Evaluation of the productivity concept

Productivity

Added value concept

A system wide organizational performance measure

One attempt, popularized in recent years for managers (Smith (1978)), as well as for accountants (Cox (1980)), is measuring the overall performance of an organization by measuring the value added. This is in effect a total measure of productivity, converted into a partial measure, by deducting the value of raw materials and bought-out goods and services from both the numerator and the denominator to give a measure of value added during the production process.

This method can thus provide an index of the productivity of the total system.

Added value and national prosperity

Its use is enhanced by the fact that economists tend to use 'net output per employee'. In other words, added value as a measure of productivity where:

Net output per employee = Added value per annum / Total number of employees

For exact details of how this is calculated see Norman & Bahiri (1972).

The benefit for companies is that they can compare their performance with the performance of other companies undertaking similar work. The minimum list headings of the Standard Industrial Classification lists include such headings as net output per employee, net output as a proportion of sales, new investment per employee, and average wages and salaries per operative.

Nonetheless, very little use appears to be taken of this facility, companies preferring instead to use their own methods for comparing their performance against competitors. (Department of Economic Affairs Regional Study 1965).

The tendency for managers to ignore performance comparisons with their competitors in this way, either nationally or internationally, appears to be changing as the need for competitiveness is increasingly brought home.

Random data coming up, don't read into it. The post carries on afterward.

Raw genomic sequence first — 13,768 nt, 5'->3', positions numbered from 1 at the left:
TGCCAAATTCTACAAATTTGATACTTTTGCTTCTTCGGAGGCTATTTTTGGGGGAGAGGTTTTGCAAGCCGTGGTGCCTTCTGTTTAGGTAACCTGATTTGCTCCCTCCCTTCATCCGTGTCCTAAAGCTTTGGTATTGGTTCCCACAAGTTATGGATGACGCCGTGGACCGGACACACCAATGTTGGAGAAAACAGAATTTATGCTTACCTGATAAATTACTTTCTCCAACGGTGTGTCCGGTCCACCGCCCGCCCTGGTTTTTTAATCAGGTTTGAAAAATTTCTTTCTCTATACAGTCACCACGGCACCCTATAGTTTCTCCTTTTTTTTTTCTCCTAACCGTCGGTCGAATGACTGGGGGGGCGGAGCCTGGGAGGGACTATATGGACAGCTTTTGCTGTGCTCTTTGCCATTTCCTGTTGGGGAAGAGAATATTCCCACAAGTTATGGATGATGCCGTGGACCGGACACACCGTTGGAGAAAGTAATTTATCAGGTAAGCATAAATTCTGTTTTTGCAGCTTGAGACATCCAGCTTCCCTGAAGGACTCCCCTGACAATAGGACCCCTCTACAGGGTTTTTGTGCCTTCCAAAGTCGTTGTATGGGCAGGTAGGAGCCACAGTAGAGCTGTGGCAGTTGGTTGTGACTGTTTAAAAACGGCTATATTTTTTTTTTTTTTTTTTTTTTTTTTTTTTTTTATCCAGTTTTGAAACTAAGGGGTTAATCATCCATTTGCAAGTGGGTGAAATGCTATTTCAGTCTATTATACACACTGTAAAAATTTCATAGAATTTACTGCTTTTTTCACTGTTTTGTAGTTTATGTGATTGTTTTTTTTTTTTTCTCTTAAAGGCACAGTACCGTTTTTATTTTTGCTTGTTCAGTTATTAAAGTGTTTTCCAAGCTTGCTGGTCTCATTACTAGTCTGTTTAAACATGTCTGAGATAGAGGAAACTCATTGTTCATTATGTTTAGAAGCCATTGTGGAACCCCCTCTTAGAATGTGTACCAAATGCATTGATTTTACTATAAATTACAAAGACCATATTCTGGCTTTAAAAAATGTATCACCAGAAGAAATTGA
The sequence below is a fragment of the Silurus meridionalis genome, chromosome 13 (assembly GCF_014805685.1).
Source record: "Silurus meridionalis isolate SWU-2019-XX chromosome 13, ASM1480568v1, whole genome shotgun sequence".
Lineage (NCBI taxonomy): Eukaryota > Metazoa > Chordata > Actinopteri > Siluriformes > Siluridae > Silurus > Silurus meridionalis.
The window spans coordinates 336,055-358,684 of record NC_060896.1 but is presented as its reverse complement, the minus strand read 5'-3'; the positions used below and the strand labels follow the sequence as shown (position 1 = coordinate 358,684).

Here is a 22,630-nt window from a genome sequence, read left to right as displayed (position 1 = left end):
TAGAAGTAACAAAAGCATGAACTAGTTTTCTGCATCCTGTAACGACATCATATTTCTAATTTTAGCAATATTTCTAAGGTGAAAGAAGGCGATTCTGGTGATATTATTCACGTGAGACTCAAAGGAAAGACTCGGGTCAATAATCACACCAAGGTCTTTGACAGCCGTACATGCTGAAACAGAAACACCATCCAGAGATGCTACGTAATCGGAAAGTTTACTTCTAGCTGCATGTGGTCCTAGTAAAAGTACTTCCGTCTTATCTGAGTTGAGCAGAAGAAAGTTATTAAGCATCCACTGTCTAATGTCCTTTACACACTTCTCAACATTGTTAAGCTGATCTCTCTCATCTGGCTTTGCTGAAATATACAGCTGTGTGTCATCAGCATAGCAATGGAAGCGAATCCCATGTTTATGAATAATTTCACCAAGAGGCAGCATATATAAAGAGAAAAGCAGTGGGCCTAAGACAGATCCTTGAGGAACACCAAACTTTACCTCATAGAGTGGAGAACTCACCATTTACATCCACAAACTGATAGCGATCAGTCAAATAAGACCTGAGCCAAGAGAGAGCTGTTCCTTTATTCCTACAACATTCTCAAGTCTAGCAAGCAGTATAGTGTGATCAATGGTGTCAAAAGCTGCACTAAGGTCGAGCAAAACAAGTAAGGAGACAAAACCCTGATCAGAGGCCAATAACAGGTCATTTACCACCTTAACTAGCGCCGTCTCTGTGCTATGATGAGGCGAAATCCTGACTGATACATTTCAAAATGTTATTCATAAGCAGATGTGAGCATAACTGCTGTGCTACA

Professor Brian Wilson (1979) points out that the GDP, which serves as the indicator of the total of added value by manufacturing and service sectors of industry, is in the UK much lower per employee than many of its international competitors.

In 1976 added value per employee in Britain was £3759, whilst in Japan it was £8000. The percentage taken in taxes in the UK to pay for public services, public employees and their pensions is also much higher, although the ratio of net take–home pay to added value is often greater.

The answer to this problem at national level lies very much at the level of the individual firm. The concept of added value applies just as well as an indicator to employees of the proportions of the wealth created that is being taken out in wages and salaries, being retained for further investment or for distribution to shareholders.

Two main advantages have been found in this approach:

  • If real increases in productivity are measured in added value terms, then by tying increases in wages and salaries exactly to changes in productivity (rather than through price increases) and by paying for productivity 'after the event' (rather than bargaining for it) wage drift can be minimized.
  • If bargaining and discussions on how to improve added value become part of a participative process it could herald the way for a new attitude towards performance, its measurement and the share to which all employees are entitled.

Studies conducted in America such as the Jamestown project have shown how disclosure of information of this kind in depressed industries led to a spirit of cooperation that has eventually transformed the industry concerned.

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